Monday, March 20, 2017

Prediabetes – A lot of us Have it and Don’t Know it

Prediabetes is defined as a condition in which blood sugar levels are higher than normal but not high enough to be classified as full-blown diabetes.  According to studies from a number of universities and national surveys, 37% of U.S. adults have prediabetes and 12-14% have diabetes, indicating that about half of adults in this country are affected by high blood sugar.  Most cases of prediabetes are not diagnosed - people don’t know they have it. 

There are two types of diabetes, type 1 and type 2.  Type 1 diabetes, which often comes on in childhood, is an autoimmune disease and is not being discussed in this column. 

In type 2 diabetes, people have a fasting plasma glucose level of 126 mg/dl or higher on two occasions.  If you have a blood glucose level of 200 at random times, not after fasting for 8 hours, you may also have diabetes.  Another test commonly used is hemoglobin A1c, which indicates blood sugar levels in the recent past. Levels of 6.5 or higher are seen in diabetes; 5.7 to 6.4 may indicate prediabetes, and levels below 5.7 are normal. 

 Readers probably already know that diabetes is an unpleasant and dangerous disease, affecting vision, the brain, the heart, the nervous system, kidneys, and feet.  It can be reversed, by medication, exercise and a careful diet, but it is better to prevent it. 

Prevention programs are widespread, and generally consist of emphasizing weight loss (loosing even 5-7% of present body weight is very helpful), and exercise (walking or other activities that raise your heart rate), and a healthy diet.  Walk about 30 minutes almost every day.  There is widespread agreement that a diet to prevent diabetes would decrease or eliminate drinks with added sugar, replacement of red meat with beans, nuts, poultry, fish and yogurt.  Yogurt, rather than other sources of dairy foods, seems to reduce the risk of diabetes.  To facilitate weight loss, cheese should be used sparingly, as a condiment. Foods containing white flour, other refined starch, sugars and white potatoes should be avoided.   In a Harvard study by Walter Willett, coffee and decaf coffee decreased the risk of diabetes. Good news for coffee lovers – but avoid adding sugar!  Stevia seems to be a safe sweetener.   Magnesium containing foods, such as leafy greens, beans, nuts and whole grains also decreased the risk.  Following this diet carefully will naturally lead to weight loss in most people.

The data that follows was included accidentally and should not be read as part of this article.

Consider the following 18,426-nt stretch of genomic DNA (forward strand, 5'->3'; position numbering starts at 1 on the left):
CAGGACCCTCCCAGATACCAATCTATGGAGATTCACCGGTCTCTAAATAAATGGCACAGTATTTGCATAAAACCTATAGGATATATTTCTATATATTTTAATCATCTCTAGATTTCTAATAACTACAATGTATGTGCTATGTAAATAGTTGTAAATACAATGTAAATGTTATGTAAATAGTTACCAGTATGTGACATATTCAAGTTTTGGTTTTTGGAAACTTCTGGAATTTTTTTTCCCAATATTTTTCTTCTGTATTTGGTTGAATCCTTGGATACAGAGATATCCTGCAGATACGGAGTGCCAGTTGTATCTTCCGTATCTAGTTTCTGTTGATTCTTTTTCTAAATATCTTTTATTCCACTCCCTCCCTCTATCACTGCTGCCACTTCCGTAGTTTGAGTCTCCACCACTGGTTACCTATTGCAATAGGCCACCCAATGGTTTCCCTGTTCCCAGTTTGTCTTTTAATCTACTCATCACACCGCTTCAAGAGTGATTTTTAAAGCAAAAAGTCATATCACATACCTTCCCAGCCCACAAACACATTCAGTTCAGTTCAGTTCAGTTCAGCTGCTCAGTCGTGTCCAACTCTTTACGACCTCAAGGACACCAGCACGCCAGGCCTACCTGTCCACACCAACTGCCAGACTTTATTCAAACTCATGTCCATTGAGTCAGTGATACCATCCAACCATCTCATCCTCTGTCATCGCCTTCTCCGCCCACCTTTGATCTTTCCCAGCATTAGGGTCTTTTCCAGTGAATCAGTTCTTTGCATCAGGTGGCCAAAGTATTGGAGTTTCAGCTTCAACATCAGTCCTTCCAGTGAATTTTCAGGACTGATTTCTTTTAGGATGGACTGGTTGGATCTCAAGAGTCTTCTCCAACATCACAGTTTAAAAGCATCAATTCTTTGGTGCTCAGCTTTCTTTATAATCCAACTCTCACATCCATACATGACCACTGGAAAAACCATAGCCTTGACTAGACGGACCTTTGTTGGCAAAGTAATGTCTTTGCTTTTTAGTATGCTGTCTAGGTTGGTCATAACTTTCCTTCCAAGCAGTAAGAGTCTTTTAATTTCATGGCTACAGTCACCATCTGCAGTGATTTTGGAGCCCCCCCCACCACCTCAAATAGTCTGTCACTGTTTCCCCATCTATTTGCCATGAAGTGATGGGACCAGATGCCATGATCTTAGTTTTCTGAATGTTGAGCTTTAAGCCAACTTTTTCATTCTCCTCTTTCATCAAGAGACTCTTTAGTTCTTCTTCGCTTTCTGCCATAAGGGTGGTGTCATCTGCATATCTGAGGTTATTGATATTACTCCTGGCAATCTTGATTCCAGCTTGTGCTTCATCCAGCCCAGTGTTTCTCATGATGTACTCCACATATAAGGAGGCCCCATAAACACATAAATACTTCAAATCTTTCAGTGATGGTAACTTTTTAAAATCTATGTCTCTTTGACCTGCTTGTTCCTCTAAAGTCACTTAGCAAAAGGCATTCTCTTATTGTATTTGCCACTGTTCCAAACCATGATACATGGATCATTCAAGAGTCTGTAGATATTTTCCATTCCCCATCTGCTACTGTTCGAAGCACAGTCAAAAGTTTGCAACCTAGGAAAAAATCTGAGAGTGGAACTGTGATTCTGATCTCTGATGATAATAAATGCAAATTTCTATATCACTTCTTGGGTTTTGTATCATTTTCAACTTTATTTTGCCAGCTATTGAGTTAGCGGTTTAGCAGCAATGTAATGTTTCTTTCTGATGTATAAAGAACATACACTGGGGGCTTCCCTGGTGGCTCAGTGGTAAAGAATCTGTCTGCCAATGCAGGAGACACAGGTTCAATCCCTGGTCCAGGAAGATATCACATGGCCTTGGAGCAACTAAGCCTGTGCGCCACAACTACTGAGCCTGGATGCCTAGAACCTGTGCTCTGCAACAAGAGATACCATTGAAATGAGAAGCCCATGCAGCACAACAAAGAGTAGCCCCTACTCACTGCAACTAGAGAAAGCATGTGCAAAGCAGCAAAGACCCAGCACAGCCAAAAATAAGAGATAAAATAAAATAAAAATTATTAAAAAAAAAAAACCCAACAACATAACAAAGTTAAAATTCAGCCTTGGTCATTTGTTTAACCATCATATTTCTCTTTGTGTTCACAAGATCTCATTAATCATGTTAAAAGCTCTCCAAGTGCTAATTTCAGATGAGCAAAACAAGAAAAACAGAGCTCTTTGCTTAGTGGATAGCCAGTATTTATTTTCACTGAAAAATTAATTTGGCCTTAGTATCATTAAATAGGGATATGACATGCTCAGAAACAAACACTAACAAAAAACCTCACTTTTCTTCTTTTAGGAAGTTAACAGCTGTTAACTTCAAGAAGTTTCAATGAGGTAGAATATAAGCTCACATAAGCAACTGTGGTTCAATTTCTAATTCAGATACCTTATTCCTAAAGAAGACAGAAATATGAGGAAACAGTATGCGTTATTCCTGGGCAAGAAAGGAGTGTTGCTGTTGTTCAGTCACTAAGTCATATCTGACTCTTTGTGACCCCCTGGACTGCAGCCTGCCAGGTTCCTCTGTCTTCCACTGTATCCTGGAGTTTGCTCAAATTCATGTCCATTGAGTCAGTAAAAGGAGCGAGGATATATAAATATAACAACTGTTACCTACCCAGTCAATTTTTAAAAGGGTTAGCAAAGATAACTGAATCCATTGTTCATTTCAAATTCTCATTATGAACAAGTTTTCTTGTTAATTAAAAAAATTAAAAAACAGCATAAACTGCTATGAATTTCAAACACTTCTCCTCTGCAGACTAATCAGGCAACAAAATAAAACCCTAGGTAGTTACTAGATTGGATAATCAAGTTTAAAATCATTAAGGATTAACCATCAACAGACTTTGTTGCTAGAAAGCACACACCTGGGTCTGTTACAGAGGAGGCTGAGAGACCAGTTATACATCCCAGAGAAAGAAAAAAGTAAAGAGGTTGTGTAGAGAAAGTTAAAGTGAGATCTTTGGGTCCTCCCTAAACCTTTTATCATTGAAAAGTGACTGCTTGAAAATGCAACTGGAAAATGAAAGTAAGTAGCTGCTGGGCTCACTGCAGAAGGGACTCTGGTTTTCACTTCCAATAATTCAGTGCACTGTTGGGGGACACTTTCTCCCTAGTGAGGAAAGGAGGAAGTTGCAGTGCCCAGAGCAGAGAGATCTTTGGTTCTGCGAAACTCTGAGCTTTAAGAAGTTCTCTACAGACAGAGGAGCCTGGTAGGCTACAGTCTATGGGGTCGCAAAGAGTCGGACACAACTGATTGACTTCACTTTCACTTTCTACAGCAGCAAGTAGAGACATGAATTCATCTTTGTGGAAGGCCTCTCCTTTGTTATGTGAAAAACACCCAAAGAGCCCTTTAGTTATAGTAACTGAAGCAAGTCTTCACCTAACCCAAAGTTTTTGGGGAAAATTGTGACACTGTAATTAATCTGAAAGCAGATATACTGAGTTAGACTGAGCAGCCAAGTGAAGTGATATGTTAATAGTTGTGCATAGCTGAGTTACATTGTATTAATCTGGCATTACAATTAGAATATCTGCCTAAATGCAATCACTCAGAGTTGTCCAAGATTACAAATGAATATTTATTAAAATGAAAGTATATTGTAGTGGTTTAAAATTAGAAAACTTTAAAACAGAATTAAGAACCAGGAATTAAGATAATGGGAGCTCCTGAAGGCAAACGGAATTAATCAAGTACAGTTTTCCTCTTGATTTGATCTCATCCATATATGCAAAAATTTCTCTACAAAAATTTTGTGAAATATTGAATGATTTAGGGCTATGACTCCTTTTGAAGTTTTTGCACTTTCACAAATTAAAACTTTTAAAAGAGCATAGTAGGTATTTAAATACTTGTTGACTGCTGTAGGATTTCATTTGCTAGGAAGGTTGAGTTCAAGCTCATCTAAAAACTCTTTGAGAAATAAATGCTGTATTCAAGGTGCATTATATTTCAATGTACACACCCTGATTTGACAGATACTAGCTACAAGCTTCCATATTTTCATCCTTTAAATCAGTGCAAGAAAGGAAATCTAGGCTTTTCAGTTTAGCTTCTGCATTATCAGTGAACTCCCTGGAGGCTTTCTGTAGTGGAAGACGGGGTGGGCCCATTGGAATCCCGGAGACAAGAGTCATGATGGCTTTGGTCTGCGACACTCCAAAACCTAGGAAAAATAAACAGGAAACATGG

Walter Willett, an esteemed professor of nutrition at Harvard and the Harvard School of Public Health, has some encouraging words about lifestyle changes to prevent diabetes.  “If you make a change in your diet or lifestyle today, you’re taking your foot off the accelerator, and this happens almost overnight.  If you exercise today, your insulin resistance goes down within hours. And if you keep up the daily exercise, within a day or two your risk of diabetes drops.  Changing your diet might take longer to make a difference, but it’s a matter of weeks, not years.  Even if you are right at the brink of diabetes, you can still rapidly reduce your risk.”

Our local Coastal Health Alliance is a good place to go to get tested for prediabetes.  They have programs to help you if your blood sugar is too high.  We are lucky to have their services so close by. 

Sadja Greenwood, MD, MPH    back issues on this blog

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